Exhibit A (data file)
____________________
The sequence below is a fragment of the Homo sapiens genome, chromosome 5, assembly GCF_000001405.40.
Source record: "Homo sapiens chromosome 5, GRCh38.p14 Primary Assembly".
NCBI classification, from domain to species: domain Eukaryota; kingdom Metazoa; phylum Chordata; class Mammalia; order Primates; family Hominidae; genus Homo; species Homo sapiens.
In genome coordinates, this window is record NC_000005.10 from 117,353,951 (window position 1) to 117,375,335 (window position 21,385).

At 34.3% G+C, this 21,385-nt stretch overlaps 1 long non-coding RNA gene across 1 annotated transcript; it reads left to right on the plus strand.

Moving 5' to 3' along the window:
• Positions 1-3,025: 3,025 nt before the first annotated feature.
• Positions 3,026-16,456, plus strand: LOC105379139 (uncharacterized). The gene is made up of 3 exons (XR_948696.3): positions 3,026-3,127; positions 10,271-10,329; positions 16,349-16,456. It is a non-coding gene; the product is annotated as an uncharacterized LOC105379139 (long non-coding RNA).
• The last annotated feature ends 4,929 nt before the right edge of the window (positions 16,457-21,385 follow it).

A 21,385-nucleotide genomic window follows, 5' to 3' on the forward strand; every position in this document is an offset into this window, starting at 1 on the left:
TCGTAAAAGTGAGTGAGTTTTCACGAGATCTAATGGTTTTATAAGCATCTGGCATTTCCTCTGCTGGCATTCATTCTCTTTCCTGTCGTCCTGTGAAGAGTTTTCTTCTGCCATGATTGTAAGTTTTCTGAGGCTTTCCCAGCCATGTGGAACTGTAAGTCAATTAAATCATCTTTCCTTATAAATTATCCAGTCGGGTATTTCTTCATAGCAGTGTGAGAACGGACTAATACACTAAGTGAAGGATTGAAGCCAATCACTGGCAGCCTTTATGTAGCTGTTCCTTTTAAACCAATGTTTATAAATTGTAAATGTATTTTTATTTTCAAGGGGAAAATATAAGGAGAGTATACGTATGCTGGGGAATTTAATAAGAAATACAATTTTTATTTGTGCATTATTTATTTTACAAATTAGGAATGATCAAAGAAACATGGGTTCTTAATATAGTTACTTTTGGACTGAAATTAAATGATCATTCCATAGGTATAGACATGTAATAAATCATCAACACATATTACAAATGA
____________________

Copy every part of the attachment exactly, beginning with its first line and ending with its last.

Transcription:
The sequence below is a fragment of the Homo sapiens genome, chromosome 5, assembly GCF_000001405.40.
Source record: "Homo sapiens chromosome 5, GRCh38.p14 Primary Assembly".
NCBI classification, from domain to species: domain Eukaryota; kingdom Metazoa; phylum Chordata; class Mammalia; order Primates; family Hominidae; genus Homo; species Homo sapiens.
In genome coordinates, this window is record NC_000005.10 from 117,353,951 (window position 1) to 117,375,335 (window position 21,385).

At 34.3% G+C, this 21,385-nt stretch overlaps 1 long non-coding RNA gene across 1 annotated transcript; it reads left to right on the plus strand.

Moving 5' to 3' along the window:
• Positions 1-3,025: 3,025 nt before the first annotated feature.
• Positions 3,026-16,456, plus strand: LOC105379139 (uncharacterized). The gene is made up of 3 exons (XR_948696.3): positions 3,026-3,127; positions 10,271-10,329; positions 16,349-16,456. It is a non-coding gene; the product is annotated as an uncharacterized LOC105379139 (long non-coding RNA).
• The last annotated feature ends 4,929 nt before the right edge of the window (positions 16,457-21,385 follow it).

A 21,385-nucleotide genomic window follows, 5' to 3' on the forward strand; every position in this document is an offset into this window, starting at 1 on the left:
TCGTAAAAGTGAGTGAGTTTTCACGAGATCTAATGGTTTTATAAGCATCTGGCATTTCCTCTGCTGGCATTCATTCTCTTTCCTGTCGTCCTGTGAAGAGTTTTCTTCTGCCATGATTGTAAGTTTTCTGAGGCTTTCCCAGCCATGTGGAACTGTAAGTCAATTAAATCATCTTTCCTTATAAATTATCCAGTCGGGTATTTCTTCATAGCAGTGTGAGAACGGACTAATACACTAAGTGAAGGATTGAAGCCAATCACTGGCAGCCTTTATGTAGCTGTTCCTTTTAAACCAATGTTTATAAATTGTAAATGTATTTTTATTTTCAAGGGGAAAATATAAGGAGAGTATACGTATGCTGGGGAATTTAATAAGAAATACAATTTTTATTTGTGCATTATTTATTTTACAAATTAGGAATGATCAAAGAAACATGGGTTCTTAATATAGTTACTTTTGGACTGAAATTAAATGATCATTCCATAGGTATAGACATGTAATAAATCATCAACACATATTACAAATGA